Not true at all. By spreading you portfolio dollars more gradually across a wide variety of names instead of betting heavily on a handful of the largest and highest priced companies, you are exposed to a wider variety of economic forces and positive expected returns. Since 2000, the large cap blue chip stocks of the s&P 500 have trailed inflation, but small companies and lower priced value stocks have produced significant excess returns.

Just like a 7-11, that sells everything from food to drinks to tobacco to pharmaceuticals to periodicals to gasoline (a diversified asset class portfolio) compared to a gas station with a vending machine outside (a total stock portfolio).

And, just to clarify, "tilting" raises approximately 3 questions:
a) your stock and bond split
b) your small vs. large split
c) your value vs. growth split

Why would you tilt on the equity side towards small and value instead of increasing your equity (vs. fixed income) allocation? Well, lets see, since 2000, the Russell 3000 Index compounded at +1.2% per year, whereas the Barclay's ST Bond Index produced +5.0% per year. If one were to try and increase their portfolio returns, how would they faired by going from 60% stock (Russell 3000)/40% bond (ST Bond Index) to 80% stock/ 20% bond? Despite higher risk, you'd have lost 0.9% per year of return.

What if, on the other, hand, the original investor instead diversified more broadly into 20% Russell 3000, 20% Russell Mid Value, 20% Russell 2000 Value, and 40% ST Bond Index? Both mid value and small value had higher risk than the market (remember the fall of '08?), but because their returns were also sensitive to value and size factors instead of just beta, and because size and value have low to negative correlations over time with the market factor, the asset class portfolio accomplished the goal of higher returns (+2.9% per year more than our Total Stock 60/40 mix). And despite adding more volatile equity components, their less than perfect correlation with the market meant that the 60/40 asset class portfolio only had 0.1% higher standard deviation than the 60/40 total stock portfolio.

So, it seems, modern portfolio theory, when applied to asset classes, has continued to hold up after almost 50 years. Other financial theories, like the Capital Asset Pricing Model, and it's direct decedent Total Market Investing, have long since proven to be woefully incomplete.
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Re: TSM, Efficient Markets, and tilting

Post by rustymutt » Mon Apr 09, 2012 3:36 pm

I've got news for all you so called no tilt people out there, if you own VTI, or any other single ETF, or mutual fund that owns the markets, then you're tilted toward large cap stocks. So dump this argument about tilting being a bad thing. Historical those stocks with the higher risk premium, have produced better returns.
Last edited by rustymutt on Wed Apr 11, 2012 1:08 pm, edited 2 times in total.
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Re: TSM, Efficient Markets, and tilting

Post by richard » Mon Apr 09, 2012 3:42 pm

Jerry_lee wrote:Not true at all. By spreading you portfolio dollars more gradually across a wide variety of names instead of betting heavily on a handful of the largest and highest priced companies, you are exposed to a wider variety of economic forces and positive expected returns. Since 2000, the large cap blue chip stocks of the s&P 500 have trailed inflation, but small companies and lower priced value stocks have produced significant excess returns.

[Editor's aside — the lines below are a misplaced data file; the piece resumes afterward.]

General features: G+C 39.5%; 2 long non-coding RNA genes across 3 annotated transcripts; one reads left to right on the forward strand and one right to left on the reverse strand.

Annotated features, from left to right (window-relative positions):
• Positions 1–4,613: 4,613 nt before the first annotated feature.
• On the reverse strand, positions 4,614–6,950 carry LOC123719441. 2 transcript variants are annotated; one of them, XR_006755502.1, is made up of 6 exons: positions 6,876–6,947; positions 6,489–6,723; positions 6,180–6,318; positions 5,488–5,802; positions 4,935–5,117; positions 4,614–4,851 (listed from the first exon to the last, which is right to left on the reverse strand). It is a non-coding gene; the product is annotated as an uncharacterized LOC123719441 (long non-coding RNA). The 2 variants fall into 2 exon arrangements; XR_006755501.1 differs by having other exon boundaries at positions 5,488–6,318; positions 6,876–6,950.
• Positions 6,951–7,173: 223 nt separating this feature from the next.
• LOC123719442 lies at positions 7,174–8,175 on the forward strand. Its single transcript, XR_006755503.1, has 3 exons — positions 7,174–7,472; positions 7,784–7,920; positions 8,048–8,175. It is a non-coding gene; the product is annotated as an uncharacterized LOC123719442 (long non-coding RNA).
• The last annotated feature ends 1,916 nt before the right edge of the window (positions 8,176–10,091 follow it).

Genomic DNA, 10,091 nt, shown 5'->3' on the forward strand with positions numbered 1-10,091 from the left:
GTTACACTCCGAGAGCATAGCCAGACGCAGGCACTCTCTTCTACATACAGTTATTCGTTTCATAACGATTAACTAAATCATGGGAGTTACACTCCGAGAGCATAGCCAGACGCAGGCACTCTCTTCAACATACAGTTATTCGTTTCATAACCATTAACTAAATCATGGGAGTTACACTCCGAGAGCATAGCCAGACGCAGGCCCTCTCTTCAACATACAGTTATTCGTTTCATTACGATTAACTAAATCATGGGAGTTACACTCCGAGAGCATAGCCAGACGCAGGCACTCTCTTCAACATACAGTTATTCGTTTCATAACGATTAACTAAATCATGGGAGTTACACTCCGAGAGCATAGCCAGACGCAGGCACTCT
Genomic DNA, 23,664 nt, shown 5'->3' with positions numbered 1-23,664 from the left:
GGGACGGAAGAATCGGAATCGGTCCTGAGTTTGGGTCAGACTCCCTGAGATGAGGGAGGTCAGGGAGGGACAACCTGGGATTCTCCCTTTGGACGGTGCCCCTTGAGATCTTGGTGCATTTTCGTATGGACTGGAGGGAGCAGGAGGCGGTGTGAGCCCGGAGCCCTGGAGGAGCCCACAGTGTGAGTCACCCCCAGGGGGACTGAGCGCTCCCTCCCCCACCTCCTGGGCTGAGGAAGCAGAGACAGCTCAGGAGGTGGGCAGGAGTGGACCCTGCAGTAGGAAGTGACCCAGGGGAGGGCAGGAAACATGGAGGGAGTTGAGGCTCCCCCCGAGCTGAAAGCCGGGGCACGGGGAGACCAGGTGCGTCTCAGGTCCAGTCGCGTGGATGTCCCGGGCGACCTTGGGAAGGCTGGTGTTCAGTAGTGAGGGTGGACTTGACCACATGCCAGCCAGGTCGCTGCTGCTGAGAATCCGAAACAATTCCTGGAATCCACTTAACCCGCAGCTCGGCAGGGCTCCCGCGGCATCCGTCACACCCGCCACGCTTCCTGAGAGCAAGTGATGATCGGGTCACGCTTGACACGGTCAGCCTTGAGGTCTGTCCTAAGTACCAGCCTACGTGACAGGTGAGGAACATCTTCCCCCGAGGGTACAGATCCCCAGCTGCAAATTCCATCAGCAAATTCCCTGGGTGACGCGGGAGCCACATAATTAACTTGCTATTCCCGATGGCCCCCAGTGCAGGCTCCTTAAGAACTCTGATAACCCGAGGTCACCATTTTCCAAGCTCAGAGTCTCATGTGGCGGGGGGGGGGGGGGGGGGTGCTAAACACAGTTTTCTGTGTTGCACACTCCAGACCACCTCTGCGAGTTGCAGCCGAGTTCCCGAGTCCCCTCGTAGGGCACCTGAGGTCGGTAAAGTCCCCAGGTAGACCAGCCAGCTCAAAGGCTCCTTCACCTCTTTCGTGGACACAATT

Assume an economy with 20 factories, each with about the same value. Company A owns 19 factories. Company B owns 1 factory.

Would you own more of A than B? Which would be more diversified, more A or 50/50 A and B?

Put another way, should you diversify by economic resource or by organizational structure?

Jerry_lee wrote:So, it seems, modern portfolio theory, when applied to asset classes, has continued to hold up after almost 50 years. Other financial theories, like the Capital Asset Pricing Model, and it's direct decedent Total Market Investing, have long since proven to be woefully incomplete.

MPT is Markowitz's mean variance model introduced in 1952. It works to the extent you regard variance as an excellent proxy for risk. CAPM was introduced about 10 years later and is a direct descendant of MPT. The main utility of these models is to show that expected return and risk are related. There have been a number of subsequent models that try for better ways to proxy for risk. The Fama French three factor model is a prominent example of this, but there are a bunch of other multi-factor models.

Total market investing can be easily derived from the assumption that markets are efficient. It is not at all dependent on CAPM (other than MPT's and CAPM's insight about the relation of expected return and risk). As Gene Fama said, the total market is always on the efficient frontier.

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Re: TSM, Efficient Markets, and tilting

Post by yobria » Mon Apr 09, 2012 3:44 pm

rustymutt wrote:I've got news for all you so called no tilt people out there, if you own VTI, or any other single ETF, or mutual fund that owns the markets, then you're tilted toward large cap stocks. So dump the this argument about tilting being a bad thing.


VTI et al are "tilted" to whatever the market says has greatest economic value. Since I don't have any information the market doesn't, I'll assume Apple has a bigger market cap than Joe's Hot Dog Stand for a reason, and will weight accordingly.

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Re: TSM, Efficient Markets, and tilting

Post by bob90245 » Mon Apr 09, 2012 3:45 pm

yobria wrote:
bob90245 wrote:On the other hand, portfolio efficiency means that there is some combination of stock asset classes that will fall on the efficient frontier. Of course, we can never know that optimal combination ahead of time. But we can look at history to see how it turned out. Click on image for full size.